primocanes and leaves. Four random root samples were also taken at each pruning date × cane density treatment using a metal cylinder (15.5-cm diameter and 35.0-cm depth) and separated into fine roots (diameter <2 mm) and suberized roots (diameter >2 mm

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Gretchen B. North and Evan A. Baker

the shoot, ≈10 to 15 cm long, in which roots are mature with suberized (waxy) outermost cell layers but are of relatively small diameter (8 mm or less). With respect to chronological age, this region has been investigated in roots ranging from 5 months

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Yuliya A. Salanenka, Martin C. Goffinet, and Alan G. Taylor

). Stained with auramine O and examined under ultraviolet excitation. (F) Cross-section of the nucellar beak viewed with ultraviolet excitation shows the remnant of the pollen tube canal (C) and autofluorescent suberized cell walls (SCW). (G) The cuticle

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Kevin R. Kosola, Beth Ann A. Workmaster, James S. Busse, and Jeffrey H. Gilman

with suberized radial walls was most pronounced in striped maple, but this was also present in apple, river birch, and swamp white oak. Discussion Root damage was greater in the samples collected from the Minnesota site than in the apple roots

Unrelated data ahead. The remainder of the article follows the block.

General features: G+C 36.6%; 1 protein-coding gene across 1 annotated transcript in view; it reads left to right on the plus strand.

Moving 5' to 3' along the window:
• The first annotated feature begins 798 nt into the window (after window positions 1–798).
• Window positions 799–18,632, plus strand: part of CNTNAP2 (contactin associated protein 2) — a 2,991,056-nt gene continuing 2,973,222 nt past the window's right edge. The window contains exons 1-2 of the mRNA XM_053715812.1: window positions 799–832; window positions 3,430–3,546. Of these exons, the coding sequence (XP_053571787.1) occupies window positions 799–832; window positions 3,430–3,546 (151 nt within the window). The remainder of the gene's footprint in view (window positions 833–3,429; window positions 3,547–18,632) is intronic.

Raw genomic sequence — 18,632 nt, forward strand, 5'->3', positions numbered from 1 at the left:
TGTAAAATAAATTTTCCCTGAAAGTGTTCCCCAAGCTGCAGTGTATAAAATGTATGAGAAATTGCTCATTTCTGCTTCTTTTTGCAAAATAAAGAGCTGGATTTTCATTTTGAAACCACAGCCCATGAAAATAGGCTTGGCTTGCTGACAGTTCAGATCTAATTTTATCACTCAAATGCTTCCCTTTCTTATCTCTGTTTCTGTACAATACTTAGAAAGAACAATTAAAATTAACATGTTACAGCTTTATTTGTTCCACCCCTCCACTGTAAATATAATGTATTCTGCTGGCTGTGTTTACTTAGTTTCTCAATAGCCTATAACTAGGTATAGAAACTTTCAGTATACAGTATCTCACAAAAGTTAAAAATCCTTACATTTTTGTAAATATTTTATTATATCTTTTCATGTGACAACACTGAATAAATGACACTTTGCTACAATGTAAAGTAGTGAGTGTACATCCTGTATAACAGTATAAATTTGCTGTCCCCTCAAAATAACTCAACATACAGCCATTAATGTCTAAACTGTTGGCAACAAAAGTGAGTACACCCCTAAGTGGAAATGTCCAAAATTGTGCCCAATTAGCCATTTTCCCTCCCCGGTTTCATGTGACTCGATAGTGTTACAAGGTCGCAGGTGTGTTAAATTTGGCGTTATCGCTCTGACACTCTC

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Marie-Therese Charles, Alain Goulet, Francois Castaigne, and Joseph Arul

Hormic dose of ultraviolet light (3.7 kJ•m-2) induced disease resistance in tomato fruit. The biochemical nature of induced resistance by UV light was investigated by histochemical techniques. Ultraviolet light induced plasmolysis of the epicarp and few mesocarp cell layers, and collapse of these cell layers led to the formation of cell wall stacking zone (CWSZ). The treatment also stimulated the biosynthesis of phenolic compounds (Prussian blue reaction) in the epicarp and mesocarp cells. Biochemical reinforcement of the cell wall through lignification (Maule test) and suberization (berberine fluorescence) was also induced. These responses originating from the activation of phenylpropanoid path were principally localized in the CWSZ and were induced before inoculation by B. cinerea. The intensity of these responses was significantly increased in UV-treated tissue in response to infection. These responses were also induced in the inoculated control tissue but were either less substantial (phenolics, lignification, and suberization) or delayed.